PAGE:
I heard that too. And when I asked what sort of livestyle they expected to live without all of these generous bungs from the rest of Europe etc etc, stoney silence.

Greece's crisis has gone beyond an economic one, I think. There are threads for the Euro bailout, this is, I think, one about the Eurozone's only Balkan country reverting suddenly to unstable type.
The Greek crisis never was an economic one. The Greeks have a societal failure that was kept hidden by economic delusions of grandure. If there is to be another bloodletting in the Balkans, I vote for it to be in Greece. Unlike Yugoslavia, their problems are more rooted in the attitude of the people as a whole rather than the political elite, and thus only have themselves blame - despite all they manifest protestations to the contrary.
 
#16
Blbost!

I would point out that the Slovak economy is doing ok - much better than most given all those micro cars that Western Europeans bought. Home - The Slovak Spectator

VW Golf - Bratislava, Slovakia, since 1991 - 2
PSA: Trencin
KIA: Zilina

US Steel Kosice... high end steel production

Slovnaft: Gas

Samsung everything? Galanta
Phillips? Miglas

Lenovo: Blava

And on and on...

Indeed, although the Slovak may earn less than a Greek - possibly true, the standard of living is ok.

Where an English teacher could earn GBP40 an hour, and where the average monthly income in Blava back in 2004 was GBP2000 a month, things have only got better in Slovakia.

Although in truth, Meciar the self-proclaimed father of the Slovaks did teach them how to rip off the EU, with Slota, Fico et al taking notes...

Being peasants, when they gain money, they like to keep it.
Slovak economy is doing far better than it did under Soviet guidance. But then look at the data relative to other countries, rather than its own dismal past. Not a big fan of wiki, but it's simple to find and post: Economy of the European Union - Wikipedia, the free encyclopedia

Greeks are, on average, one of the richer European countries. Their expectation/demand that poorer, but perhaps more honest and prudent, countries provide them with ever increasing handouts to maintain their own selfish overly-lavish lifestyle is pathetic. This evening, I was told that it "was grossly unfair to demand a poor Greek worker to take a pay cut from 1,500 Euro." When I pointed out that the average salary in the city he is currently enjoying was 450 and out in the country close to 200 a month - and they only get 12 a year here, he changed the subject.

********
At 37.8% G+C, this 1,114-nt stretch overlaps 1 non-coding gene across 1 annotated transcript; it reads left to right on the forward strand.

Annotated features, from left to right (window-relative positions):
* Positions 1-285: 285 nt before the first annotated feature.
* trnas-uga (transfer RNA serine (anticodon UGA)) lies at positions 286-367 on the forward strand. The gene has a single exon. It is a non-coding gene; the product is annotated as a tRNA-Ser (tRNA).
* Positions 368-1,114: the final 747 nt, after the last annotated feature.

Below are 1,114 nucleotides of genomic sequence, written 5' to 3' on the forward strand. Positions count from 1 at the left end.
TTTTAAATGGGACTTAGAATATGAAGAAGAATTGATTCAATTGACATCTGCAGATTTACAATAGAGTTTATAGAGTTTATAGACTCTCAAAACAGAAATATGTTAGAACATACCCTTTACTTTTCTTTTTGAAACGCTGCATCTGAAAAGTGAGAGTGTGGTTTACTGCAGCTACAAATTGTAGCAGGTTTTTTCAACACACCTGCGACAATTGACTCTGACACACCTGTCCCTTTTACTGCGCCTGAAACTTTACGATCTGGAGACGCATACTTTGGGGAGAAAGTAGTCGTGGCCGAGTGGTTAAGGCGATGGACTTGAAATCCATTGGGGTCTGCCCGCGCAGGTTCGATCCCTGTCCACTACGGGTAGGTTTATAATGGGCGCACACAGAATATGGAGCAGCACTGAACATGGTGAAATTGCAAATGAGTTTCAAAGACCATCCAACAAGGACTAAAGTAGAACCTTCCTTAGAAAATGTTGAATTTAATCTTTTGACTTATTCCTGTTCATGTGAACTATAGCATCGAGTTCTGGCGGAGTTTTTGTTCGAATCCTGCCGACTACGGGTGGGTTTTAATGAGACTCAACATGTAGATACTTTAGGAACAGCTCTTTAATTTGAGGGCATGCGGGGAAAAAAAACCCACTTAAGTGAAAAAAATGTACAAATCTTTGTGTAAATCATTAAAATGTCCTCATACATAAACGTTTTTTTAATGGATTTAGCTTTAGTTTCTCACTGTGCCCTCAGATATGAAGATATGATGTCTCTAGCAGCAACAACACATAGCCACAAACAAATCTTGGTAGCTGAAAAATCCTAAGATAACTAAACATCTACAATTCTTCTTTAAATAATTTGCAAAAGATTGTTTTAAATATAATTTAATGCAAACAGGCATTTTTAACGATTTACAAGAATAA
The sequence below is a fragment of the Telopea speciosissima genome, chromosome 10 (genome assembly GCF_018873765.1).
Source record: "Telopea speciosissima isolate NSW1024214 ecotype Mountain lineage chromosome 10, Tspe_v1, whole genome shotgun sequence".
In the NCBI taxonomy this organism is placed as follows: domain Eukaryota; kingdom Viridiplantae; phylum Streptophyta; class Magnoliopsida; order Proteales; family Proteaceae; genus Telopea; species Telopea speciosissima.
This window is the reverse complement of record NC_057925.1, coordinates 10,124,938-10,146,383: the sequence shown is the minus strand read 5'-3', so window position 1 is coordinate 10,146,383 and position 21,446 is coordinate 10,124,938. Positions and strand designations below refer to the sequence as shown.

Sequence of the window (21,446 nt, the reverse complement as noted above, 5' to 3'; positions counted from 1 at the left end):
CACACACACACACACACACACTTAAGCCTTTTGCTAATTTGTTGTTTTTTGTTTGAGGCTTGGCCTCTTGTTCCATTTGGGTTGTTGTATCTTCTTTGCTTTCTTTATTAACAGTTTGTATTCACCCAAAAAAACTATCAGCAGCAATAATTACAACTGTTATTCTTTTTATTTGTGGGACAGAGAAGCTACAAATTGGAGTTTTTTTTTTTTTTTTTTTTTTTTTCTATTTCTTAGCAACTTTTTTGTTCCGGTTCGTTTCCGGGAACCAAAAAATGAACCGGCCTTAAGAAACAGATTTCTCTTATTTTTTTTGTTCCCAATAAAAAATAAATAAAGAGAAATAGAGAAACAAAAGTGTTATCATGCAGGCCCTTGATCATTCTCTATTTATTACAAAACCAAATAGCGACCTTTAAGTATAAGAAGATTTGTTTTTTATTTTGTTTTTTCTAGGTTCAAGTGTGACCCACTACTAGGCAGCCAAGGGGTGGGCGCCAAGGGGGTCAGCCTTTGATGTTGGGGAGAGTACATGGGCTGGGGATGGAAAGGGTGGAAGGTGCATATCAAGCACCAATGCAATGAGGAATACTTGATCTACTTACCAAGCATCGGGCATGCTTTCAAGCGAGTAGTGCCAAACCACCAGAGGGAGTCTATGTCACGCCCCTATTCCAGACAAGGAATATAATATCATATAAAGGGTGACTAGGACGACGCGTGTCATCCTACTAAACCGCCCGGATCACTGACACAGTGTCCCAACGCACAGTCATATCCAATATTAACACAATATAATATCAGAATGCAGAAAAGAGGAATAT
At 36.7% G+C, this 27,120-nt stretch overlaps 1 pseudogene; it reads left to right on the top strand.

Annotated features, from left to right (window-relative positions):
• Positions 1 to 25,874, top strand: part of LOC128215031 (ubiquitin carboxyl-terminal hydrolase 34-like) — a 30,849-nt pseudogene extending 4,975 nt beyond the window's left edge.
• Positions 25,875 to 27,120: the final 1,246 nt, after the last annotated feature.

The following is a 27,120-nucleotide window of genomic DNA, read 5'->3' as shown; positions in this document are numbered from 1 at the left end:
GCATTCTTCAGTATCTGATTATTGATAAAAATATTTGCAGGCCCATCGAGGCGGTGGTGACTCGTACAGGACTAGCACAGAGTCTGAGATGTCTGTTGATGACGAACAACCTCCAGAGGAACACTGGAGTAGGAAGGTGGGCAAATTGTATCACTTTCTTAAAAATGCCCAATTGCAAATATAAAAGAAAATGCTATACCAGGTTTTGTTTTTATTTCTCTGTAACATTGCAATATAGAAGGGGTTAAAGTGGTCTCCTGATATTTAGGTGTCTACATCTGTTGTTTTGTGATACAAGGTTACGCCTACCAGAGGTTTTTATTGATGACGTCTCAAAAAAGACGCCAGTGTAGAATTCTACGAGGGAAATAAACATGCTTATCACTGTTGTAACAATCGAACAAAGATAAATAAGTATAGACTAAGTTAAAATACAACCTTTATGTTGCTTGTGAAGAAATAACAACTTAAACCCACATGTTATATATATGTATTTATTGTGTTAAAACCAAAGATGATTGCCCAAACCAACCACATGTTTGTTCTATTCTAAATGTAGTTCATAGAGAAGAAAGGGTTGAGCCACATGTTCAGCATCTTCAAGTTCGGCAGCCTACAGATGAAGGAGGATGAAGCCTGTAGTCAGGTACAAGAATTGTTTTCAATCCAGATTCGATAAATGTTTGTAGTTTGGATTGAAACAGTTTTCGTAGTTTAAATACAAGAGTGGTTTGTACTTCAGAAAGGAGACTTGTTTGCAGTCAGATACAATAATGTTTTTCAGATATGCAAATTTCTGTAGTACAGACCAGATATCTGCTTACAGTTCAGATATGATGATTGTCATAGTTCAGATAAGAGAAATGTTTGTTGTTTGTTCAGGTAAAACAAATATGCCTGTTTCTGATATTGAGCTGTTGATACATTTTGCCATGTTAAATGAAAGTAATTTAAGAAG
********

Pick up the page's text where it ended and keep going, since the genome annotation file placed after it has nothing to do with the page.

I have very little time for the Greeks because they seem to have, collectively, lost complete sense of reality. They are a entire country made up of Svens.
 
#17
Which seems pretty logical to all but the Greeks themselves.
Within Greek politics, the logic seems clear. The current SIEMENS case has exposed the degree of bungs Greek politicos of all stamps have been getting from W European companies. Look at Germany's recent kiboshing of the Abrams deal, and the French frigate deal. Ordinary Greeks are saying, we didn't get any of this money; we didn't ask for it, and we weren't told about it. So why should we pay for it?



whitecity said:
And every other Greek who's been avoiding tax for the past X years!!!
Only businessmen have that luxury. Ordinary Greeks (in a country with an effectively socialist statist superstructure inefficiently plugged in to EU norms) now have a tax burden that would make Brits, let alone Spams, take up arms.



whitecity said:
I heard that too. And when I asked what sort of livestyle they expected to live without all of these generous bungs from the rest of Europe etc etc, stoney silence.
What shocked me was the number of people (including ex-military officers, civil servants and even businessmen) who rejected both the idea of a capitalist economy and western parliamentary democracy. "It's time for something new."


whitecity said:
The Greek crisis never was an economic one. The Greeks have a societal failure that was kept hidden by economic delusions of grandure. If there is to be another bloodletting in the Balkans, I vote for it to be in Greece. Unlike Yugoslavia, their problems are more rooted in the attitude of the people as a whole rather than the political elite, and thus only have themselves blame - despite all they manifest protestations to the contrary.
Is that your perception of the ex-Yugoslav wars? I bow, unsarcastically, to your greater knowledge. The Greek people have spent the past century tearing themselves apart. As others have said, part of their problem is papering over the cracks of the civil war, in itself a product of the civil wars/revolutions/coups of 1916-17 and the 1930s. In themselves a product of the civil disorders of the 1850s-60s, in itself a product of the 1820s revolution which turned into an 1820s-1830 civil war.

This sounds alarmist, but whether Greece goes far-left (ex-Communist, statist) or far-right (Orthodox brethren), I see Russia getting warm-water ports near the Middle East within the next decade.
 
#18